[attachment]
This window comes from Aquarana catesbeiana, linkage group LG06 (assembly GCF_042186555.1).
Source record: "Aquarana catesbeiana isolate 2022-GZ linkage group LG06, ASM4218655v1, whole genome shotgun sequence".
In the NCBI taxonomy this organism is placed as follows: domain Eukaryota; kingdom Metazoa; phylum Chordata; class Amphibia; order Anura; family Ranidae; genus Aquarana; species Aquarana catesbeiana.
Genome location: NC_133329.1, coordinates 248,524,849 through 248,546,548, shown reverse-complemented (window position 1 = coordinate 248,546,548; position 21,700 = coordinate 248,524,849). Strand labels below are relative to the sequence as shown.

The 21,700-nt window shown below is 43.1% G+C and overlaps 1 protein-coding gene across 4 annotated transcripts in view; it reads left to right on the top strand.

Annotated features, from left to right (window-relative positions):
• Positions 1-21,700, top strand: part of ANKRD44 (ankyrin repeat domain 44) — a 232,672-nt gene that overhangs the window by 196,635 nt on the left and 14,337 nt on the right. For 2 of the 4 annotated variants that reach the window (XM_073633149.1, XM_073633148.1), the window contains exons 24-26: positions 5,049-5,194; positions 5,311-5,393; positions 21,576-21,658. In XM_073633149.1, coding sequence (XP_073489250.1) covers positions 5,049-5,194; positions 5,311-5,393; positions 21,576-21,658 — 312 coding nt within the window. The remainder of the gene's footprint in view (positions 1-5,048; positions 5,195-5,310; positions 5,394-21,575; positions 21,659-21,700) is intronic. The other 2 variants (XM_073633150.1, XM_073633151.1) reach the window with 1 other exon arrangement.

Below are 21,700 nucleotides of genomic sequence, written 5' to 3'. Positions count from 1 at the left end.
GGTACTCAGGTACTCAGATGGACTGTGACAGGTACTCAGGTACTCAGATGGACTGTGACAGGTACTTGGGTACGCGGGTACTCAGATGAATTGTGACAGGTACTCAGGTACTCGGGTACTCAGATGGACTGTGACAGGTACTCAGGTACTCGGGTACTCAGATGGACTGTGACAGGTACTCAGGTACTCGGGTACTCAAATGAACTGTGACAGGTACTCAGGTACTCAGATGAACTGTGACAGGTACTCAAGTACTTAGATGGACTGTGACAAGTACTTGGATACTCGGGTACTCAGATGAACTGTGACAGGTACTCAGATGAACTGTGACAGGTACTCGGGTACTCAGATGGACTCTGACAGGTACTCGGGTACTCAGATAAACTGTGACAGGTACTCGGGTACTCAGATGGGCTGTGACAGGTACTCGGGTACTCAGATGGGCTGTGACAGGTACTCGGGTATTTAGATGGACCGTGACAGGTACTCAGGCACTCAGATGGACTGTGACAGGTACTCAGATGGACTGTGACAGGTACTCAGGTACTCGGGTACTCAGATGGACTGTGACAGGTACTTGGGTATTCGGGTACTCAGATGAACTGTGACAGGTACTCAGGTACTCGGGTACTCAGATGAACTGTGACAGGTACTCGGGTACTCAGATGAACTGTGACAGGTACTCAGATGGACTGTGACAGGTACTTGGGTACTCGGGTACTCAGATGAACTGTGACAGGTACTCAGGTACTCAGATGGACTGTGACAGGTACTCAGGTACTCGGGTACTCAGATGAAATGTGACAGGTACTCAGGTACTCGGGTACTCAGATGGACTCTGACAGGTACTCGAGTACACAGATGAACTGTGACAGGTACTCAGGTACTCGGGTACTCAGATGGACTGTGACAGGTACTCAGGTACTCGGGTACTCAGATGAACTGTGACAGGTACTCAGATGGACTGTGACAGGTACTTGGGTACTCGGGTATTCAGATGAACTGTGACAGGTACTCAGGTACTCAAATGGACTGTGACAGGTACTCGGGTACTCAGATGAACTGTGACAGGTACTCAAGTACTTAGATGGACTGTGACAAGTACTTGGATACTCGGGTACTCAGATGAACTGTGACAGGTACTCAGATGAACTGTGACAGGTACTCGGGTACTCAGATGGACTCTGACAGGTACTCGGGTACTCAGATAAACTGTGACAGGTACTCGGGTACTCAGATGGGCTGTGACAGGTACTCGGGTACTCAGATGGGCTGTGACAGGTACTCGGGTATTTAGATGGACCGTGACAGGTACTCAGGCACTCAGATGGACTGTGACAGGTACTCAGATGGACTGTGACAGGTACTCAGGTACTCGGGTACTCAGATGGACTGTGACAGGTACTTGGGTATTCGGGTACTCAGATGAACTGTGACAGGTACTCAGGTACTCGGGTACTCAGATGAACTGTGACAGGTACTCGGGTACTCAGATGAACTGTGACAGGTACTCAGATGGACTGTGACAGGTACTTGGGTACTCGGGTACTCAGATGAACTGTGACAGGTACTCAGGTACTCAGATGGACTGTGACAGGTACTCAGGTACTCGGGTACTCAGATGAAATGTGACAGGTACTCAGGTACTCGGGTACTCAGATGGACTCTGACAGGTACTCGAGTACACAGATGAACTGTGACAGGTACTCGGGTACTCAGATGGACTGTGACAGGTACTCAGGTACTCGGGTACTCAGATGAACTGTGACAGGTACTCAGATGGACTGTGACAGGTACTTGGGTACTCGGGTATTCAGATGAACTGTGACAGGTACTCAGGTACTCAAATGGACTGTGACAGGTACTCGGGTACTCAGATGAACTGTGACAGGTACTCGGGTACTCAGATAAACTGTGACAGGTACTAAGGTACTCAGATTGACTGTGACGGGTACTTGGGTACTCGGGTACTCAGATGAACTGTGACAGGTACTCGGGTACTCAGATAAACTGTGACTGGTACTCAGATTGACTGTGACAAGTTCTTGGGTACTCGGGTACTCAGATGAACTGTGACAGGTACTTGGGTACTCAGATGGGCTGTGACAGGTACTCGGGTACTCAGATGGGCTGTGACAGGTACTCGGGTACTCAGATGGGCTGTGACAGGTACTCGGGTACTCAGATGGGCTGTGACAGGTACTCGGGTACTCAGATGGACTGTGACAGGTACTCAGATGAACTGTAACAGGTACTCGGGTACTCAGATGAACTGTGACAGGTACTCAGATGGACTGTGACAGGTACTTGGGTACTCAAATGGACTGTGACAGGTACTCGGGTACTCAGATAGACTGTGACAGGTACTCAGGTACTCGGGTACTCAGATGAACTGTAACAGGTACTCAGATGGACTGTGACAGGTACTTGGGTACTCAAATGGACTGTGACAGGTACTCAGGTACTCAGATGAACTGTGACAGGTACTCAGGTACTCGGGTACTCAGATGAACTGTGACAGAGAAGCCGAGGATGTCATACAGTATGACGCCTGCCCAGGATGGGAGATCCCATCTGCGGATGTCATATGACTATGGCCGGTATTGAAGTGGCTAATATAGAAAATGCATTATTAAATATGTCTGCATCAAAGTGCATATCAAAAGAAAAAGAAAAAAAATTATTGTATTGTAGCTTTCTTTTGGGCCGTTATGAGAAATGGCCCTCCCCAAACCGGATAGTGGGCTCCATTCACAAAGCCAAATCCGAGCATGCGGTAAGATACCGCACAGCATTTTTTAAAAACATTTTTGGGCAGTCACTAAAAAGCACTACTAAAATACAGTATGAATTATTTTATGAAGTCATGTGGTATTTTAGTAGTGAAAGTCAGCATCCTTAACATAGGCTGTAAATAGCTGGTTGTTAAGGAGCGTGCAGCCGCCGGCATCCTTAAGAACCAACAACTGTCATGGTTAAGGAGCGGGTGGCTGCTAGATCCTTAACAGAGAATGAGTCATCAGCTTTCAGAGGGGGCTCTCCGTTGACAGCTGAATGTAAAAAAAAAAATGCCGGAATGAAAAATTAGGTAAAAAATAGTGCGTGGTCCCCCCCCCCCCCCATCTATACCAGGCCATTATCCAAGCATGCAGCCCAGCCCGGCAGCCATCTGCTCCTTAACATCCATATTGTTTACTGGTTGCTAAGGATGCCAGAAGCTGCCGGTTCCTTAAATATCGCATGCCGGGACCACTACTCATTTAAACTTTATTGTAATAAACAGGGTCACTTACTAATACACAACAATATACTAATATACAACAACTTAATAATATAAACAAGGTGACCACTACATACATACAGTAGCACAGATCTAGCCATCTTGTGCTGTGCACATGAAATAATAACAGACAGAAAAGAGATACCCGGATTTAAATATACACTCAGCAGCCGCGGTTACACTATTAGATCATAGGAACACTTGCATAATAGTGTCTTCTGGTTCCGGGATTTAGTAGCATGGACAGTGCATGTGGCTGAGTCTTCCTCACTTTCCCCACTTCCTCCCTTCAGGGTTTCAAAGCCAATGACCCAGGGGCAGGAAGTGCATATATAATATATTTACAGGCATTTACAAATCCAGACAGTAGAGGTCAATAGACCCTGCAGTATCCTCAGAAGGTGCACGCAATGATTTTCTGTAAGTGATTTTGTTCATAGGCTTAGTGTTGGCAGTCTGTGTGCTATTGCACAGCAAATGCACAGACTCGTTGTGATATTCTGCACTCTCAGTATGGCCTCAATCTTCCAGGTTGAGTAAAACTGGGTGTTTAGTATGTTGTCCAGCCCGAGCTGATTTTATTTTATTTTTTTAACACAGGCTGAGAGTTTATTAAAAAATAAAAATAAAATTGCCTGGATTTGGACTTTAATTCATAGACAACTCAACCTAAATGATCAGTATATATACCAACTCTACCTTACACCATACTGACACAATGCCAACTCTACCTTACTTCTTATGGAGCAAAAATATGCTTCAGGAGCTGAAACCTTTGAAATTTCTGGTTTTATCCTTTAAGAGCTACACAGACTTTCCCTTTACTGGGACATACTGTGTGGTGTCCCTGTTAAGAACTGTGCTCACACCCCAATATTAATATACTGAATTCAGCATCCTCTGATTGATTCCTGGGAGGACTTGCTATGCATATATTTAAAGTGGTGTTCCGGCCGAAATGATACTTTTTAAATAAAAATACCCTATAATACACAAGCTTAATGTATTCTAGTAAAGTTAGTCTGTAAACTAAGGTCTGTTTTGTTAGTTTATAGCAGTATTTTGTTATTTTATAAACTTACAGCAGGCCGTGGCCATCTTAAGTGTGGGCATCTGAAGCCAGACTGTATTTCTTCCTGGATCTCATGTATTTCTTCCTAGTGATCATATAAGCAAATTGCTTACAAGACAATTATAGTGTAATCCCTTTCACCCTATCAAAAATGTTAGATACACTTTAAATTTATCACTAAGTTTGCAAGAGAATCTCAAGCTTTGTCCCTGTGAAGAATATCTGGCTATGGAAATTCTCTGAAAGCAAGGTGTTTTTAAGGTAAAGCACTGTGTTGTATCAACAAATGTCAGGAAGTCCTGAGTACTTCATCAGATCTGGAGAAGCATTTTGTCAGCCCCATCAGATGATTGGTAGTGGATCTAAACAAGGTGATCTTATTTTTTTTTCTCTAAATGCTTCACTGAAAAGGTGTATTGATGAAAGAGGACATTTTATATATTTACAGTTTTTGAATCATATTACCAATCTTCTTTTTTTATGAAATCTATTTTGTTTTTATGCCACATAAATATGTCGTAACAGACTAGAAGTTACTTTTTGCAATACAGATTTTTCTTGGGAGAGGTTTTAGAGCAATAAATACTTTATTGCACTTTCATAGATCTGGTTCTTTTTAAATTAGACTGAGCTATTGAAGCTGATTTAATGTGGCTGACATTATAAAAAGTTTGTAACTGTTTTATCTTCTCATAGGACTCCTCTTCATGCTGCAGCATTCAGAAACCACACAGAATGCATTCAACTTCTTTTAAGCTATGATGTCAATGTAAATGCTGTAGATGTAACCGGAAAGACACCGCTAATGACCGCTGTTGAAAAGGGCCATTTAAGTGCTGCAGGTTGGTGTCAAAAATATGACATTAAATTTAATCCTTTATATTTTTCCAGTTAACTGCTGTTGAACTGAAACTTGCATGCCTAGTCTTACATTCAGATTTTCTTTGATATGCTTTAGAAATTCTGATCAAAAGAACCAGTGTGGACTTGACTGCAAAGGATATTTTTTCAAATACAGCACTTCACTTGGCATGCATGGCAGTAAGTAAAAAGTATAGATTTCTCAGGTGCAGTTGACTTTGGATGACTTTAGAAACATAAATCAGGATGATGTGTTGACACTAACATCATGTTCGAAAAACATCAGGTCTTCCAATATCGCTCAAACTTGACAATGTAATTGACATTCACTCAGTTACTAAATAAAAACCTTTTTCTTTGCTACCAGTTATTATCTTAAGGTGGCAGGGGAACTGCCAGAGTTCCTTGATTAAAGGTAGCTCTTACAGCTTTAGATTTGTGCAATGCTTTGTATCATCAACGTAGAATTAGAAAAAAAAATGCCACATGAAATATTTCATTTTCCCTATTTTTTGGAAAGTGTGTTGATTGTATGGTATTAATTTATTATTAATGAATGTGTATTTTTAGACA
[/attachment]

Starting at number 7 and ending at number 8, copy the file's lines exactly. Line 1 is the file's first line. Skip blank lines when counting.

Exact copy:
• Positions 1-21,700, top strand: part of ANKRD44 (ankyrin repeat domain 44) — a 232,672-nt gene that overhangs the window by 196,635 nt on the left and 14,337 nt on the right. For 2 of the 4 annotated variants that reach the window (XM_073633149.1, XM_073633148.1), the window contains exons 24-26: positions 5,049-5,194; positions 5,311-5,393; positions 21,576-21,658. In XM_073633149.1, coding sequence (XP_073489250.1) covers positions 5,049-5,194; positions 5,311-5,393; positions 21,576-21,658 — 312 coding nt within the window. The remainder of the gene's footprint in view (positions 1-5,048; positions 5,195-5,310; positions 5,394-21,575; positions 21,659-21,700) is intronic. The other 2 variants (XM_073633150.1, XM_073633151.1) reach the window with 1 other exon arrangement.

Below are 21,700 nucleotides of genomic sequence, written 5' to 3'. Positions count from 1 at the left end.